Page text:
Let's start by defrosting your frozen ham. It should be defrosted in the refrigerator over the course of one to two days. 2 hours before cooking, let it sit on the counter to reach room temperature.
- Get the roasting pan ready. Set the oven rack to the bottom position and preheat the oven to 300 °F (150 °C). Next, add 2 cups of water to the roasting pan so that it will cook with more moisture.
- honey, glaze together. The sugar, honey, orange juice, mustard, and spices are combined.
- Bake the ham after glazing it. Bake the ham for 10 to 12 minutes per pound after placing it on the baking sheet, glazing it with ¼ of the honey glaze, and covering it with aluminum foil. You will need to re-glaze every 30 minutes for the next 1 ½ hours.
- The glaze caramelizes. After that period of time is up, turn the oven up to 425°F (220°C), take off the foil, and brush the ham with the leftover glaze. Next, bake it uncovered for 15 to 20 minutes, or until it begins to turn somewhat caramelized.
- Chop the ham. After letting the ham rest for a few minutes, slice it into serving-sized pieces with a knife. The lovely spiral ham!
WAYS TO STORE AND USE LEFTOVER HAM
Leftover ham is even better than leftover turkey. The slices can be kept in the refrigerator for up to five days when they are sealed in a container. If not, you can store it for up to three months in a freezer-safe container. Here are some fantastic ways to reinvent ham in these dishes once you're ready to dine!
- Breakfast should include meat. Use it in a Western omelet, an egg scramble, or even a breakfast hash after chopping it up into little pieces.
- Included in a salad. Replace the chicken in your next salad with diced ham bits. Make this ultimate ham salad or use it with salads like a Cobb salad for fantastic results!
- Prepare a quick stir fry. Don't overlook using leftover meat in stir-fries! Diced ham, greens, onions, and peas come together to form a quick yet unexpectedly delectable dinner. But, you can substitute any type of vegetable.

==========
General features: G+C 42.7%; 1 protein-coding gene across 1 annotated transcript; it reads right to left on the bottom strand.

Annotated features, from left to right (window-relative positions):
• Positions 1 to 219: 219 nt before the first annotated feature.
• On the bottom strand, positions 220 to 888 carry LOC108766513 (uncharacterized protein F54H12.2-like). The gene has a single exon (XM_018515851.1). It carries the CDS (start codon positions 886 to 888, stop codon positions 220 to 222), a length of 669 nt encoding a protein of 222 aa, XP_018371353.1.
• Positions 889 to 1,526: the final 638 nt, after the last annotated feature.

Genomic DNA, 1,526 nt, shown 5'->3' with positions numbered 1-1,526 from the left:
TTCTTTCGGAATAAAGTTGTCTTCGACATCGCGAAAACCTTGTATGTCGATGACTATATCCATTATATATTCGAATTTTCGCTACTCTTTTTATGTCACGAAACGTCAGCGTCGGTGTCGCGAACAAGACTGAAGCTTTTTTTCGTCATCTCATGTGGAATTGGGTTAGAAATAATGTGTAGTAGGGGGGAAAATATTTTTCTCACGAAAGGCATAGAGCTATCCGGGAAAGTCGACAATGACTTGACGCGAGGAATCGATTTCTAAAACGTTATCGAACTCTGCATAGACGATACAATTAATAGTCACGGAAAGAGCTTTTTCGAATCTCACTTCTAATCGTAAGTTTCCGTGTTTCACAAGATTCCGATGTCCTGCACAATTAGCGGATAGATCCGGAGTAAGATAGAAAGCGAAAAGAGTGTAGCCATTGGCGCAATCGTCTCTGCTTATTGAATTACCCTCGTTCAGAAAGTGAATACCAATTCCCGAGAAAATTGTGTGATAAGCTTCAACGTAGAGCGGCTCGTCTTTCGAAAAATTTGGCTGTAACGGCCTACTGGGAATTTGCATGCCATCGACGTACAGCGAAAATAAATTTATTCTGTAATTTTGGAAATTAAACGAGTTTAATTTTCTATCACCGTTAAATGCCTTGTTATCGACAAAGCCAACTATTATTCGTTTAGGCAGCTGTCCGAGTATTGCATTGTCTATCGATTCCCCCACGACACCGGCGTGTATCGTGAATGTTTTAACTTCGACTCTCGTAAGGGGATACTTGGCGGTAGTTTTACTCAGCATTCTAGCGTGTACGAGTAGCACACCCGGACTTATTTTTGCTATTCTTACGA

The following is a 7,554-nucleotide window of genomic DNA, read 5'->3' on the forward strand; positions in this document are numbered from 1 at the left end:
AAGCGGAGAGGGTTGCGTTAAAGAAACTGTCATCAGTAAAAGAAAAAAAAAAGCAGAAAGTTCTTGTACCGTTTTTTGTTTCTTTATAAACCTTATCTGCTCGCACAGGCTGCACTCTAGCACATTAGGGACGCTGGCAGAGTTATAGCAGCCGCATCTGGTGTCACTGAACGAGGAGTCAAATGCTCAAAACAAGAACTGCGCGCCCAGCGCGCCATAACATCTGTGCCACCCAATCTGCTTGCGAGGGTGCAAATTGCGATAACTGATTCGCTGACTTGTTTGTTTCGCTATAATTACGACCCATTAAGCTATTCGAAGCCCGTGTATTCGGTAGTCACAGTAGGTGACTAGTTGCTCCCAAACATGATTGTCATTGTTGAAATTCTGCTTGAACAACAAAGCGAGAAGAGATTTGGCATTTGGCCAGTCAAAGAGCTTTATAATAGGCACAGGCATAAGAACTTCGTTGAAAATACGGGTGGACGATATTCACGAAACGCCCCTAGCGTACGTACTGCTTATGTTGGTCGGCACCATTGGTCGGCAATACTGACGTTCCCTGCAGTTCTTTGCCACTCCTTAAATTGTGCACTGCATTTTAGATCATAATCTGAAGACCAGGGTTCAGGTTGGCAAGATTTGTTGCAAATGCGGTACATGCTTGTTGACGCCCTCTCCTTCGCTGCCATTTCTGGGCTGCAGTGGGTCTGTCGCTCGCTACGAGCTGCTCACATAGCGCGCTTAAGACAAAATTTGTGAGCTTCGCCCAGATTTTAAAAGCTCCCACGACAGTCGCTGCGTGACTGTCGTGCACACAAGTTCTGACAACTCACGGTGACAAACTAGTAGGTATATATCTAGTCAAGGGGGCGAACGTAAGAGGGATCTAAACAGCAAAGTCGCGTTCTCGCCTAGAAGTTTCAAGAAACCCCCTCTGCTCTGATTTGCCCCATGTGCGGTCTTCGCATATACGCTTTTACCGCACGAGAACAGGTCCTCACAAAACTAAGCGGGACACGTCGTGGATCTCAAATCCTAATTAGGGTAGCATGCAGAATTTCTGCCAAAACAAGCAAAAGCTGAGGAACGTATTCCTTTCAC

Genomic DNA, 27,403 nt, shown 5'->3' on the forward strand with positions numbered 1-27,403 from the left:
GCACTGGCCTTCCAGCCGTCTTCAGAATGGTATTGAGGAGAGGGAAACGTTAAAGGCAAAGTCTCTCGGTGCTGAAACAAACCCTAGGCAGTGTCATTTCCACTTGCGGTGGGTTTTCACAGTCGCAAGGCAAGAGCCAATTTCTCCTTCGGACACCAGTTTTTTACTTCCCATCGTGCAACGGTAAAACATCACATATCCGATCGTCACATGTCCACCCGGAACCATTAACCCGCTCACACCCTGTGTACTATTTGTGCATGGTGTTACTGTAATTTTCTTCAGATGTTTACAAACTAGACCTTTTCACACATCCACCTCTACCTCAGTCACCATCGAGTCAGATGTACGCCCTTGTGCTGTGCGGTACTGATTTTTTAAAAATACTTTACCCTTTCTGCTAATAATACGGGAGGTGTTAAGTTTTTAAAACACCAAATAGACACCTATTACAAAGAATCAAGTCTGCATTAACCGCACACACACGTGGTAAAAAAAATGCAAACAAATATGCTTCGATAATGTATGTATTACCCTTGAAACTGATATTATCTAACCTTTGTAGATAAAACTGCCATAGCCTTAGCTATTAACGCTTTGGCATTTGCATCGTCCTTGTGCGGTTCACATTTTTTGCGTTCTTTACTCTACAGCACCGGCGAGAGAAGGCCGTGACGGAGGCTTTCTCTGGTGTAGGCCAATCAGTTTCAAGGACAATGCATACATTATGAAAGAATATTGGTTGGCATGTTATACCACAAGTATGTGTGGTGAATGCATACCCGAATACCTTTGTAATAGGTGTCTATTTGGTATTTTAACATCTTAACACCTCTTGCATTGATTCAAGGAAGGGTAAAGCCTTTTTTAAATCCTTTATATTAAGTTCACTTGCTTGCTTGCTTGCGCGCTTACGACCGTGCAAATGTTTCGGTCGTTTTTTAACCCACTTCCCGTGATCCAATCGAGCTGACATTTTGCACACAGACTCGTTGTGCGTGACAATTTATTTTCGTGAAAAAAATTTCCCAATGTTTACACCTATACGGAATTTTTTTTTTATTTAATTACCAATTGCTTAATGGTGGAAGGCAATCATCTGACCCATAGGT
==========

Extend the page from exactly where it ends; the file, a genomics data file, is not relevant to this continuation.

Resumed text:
- Included in a soup. To prepare this delectable split pea soup, save the bone! But, you may also make lentil or cabbage soup with cubed ham.
SAVORY SIDES TO SERVE WITH HAM
Let's consider all the sides you're going to serve with the main centerpiece now that you have it down.
- Honey Glazed Carrots
- Potato Salad
- Broccoli Salad
- Roasted Asparagus
- Creamy Mashed Potatoes
HONEY BAKED HAM
- 8 to 10 pound bone-in ham, fully cooked
- 2 cups water
- 1 cup coconut sugar or brown sugar
- ⅔ cup honey
- ⅓ cup fresh orange juice (from about one orange)
- 2 tablespoons Dijon mustard
- ½ teaspoon ground cinnamon
- ½ teaspoon ground nutmeg
- ¼ teaspoon ground cloves
- ¼ teaspoon ground ginger
- Thaw the ham. If the ham is frozen, allow it to thaw in the fridge for 1 to 2 days. Then, remove the ham from the fridge and let it rest on the counter for 2 hours before cooking, to come to room temperature.
- Prep the roasting pan. Preheat oven to 300°F (150°C). Adjust oven rack to lowest position. Pour 2 cups of water into bottom of roasting pan.
- Mix the honey glaze. In a medium bowl, stir together the sugar, honey, orange juice, mustard, and spices.
- Brush on the glaze and bake the ham. Place the ham on the baking tray, brush ¼ of the honey glaze on top, then cover the ham with aluminum foil and bake for 10 to 12 minutes per pound (for a 9 pound ham, that's about 1 ½ hours). During this 1 ½ hours you'll re-glaze every 30 minutes.
- Caramelize the glaze. After 1 ½ hours, increase the oven temperature to 425°F (220°C), discard the aluminum foil, and brush the remaining ¼ of the glaze all over the ham. Return the ham to the oven and bake uncovered for 15 to 20 minutes, until shiny, glazed, and slightly caramelized.
- Slice the ham. Let the ham rest for a few minutes before serving, then slice it up by removing the spiral slices from the flat, wider end first.